Medical Information

Note! This article does not constitute medical advice. It is simply a starting point for collecting information, so that you can be an informed medical consumer when you speak to a qualified physician.

In 2007 I'm doing the first part of the trip solo, so I bought my own pulse oximeter, mostly for fun, but just in case. At least at sea level my saturation is normal, although my heart rate in the photo is pretty high, thanks to just having been hauling around my gear. I'll hold off endorsing the brand I purchased until I see how well it does during the trip.

For reference, here is a record of my oxygen saturation and heart rate in 2005 and 2006. My heart rate tends to be a little fast for my level of fitness, so comparably fit people may have a lower rate. Also, keep in mind that there is not a direct correlation between these numbers and your likelihood of summiting. I was near the low side of fitness as measured by these metrics in 2005, but not at the bottom of my team, and everyone else summitted. All tests were done in the morning at rest. My figures in 2006 were much better at the lower elevations, probably due to my acclimatization from climbing El Plata. At Nido, my saturation wasn't great, but my heart rate was better, maybe due to my marathon training.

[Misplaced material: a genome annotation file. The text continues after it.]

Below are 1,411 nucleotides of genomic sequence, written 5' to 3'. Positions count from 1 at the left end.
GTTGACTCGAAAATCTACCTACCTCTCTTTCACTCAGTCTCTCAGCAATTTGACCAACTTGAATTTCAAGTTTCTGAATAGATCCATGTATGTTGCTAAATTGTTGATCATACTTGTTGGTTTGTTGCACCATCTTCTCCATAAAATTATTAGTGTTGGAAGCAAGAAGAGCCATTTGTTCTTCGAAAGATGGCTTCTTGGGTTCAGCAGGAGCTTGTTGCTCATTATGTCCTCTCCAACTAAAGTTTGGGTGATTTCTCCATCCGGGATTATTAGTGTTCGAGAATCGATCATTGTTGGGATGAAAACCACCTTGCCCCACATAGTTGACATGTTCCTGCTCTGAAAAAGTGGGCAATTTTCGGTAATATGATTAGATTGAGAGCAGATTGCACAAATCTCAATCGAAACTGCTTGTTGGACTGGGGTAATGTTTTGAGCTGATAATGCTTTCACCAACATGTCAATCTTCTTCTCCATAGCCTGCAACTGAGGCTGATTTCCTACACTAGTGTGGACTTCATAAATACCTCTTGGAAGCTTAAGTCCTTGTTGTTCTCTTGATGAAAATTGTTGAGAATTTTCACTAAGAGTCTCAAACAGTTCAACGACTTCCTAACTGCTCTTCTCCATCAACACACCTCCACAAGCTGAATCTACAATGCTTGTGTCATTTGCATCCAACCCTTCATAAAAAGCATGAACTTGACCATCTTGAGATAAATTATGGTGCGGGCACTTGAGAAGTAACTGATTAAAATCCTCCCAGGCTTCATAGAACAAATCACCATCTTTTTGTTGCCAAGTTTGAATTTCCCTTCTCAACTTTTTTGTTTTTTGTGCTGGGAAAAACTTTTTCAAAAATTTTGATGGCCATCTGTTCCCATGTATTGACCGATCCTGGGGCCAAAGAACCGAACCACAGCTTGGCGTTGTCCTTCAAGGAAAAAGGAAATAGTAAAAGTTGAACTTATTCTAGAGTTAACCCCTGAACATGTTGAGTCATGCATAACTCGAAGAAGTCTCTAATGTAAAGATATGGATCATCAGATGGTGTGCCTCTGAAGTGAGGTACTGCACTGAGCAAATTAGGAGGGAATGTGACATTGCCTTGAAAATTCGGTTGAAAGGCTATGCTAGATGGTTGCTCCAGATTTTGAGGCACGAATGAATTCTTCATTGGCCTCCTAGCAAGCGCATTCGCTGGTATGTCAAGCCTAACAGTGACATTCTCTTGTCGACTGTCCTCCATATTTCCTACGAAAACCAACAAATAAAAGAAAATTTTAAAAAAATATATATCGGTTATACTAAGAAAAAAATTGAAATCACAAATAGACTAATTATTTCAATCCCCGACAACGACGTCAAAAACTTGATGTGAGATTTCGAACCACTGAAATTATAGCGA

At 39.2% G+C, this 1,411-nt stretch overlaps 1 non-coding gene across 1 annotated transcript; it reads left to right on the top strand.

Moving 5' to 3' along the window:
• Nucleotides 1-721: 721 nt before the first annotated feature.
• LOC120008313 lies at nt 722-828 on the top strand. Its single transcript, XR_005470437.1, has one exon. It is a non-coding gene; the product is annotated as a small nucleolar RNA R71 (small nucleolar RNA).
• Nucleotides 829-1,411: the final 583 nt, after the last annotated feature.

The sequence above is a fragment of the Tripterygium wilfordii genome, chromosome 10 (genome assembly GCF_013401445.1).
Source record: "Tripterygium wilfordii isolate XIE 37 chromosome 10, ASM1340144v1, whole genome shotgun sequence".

Location Oxygen Saturation (%) 2005 Heart rate (beats/min) 2005 Oxygen Saturation (%) 2006 Heart rate (beats/min) 2006
(3400 mts)..94100
(3400 mts)..8797
rest day in Base Camp (4.200 mts)8210092100
Base Camp / carry to Camp I / Base Camp 8510390100
Base Camp / carry Camp II / Base Camp 8110095100
rest day Base Camp 8010388110
Camp I (4.850 mts) 8410886102
Camp II (5,400 mts) 791177899
Camp III (5.800 mts) 75115..
summit day (morning camp III) 74112..

One condition that is common, scary, but not a cause for concern is Cheyne-Stokes breathing: where the body stops breathing for half a minute or so during sleep. The hiker will wake up suddenly, feeling like he has been suffocating. It's scary if you haven't experienced it before. But it is generally not a cause for concern. Although it may not completely go away, it does seem (at least for me) to become less frequent with time, and its harmless, other than the loss of sleep it causes. It also appears to be more common with the onset of sleep. More information

Another common problem is distinguishing between altitude sickness and cerebral edema. Cerebral edema is relatively rare on Aconcagua, but serious and rapidly fatal, if evacuation isn't done quickly. The problem is that significant dizzyness and headache seem to indicate both edema and simple altitude sickness. One discriminating indication is oxygen saturation. Someone with cerebral edema is more likely to have very low saturation. Someone with headache and dizzyness but decent saturation may not have edema. Yet another complication is that altitude sickness can turn into cerebral edema. An experienced guide is your best bet to figuring this out. A doctor without high altitude experience may know little more than a layman in this context. Of course, having a doctor with high altitude treatment experience would be the best, and on Everest it appears that larger expeditions try to build such a team.

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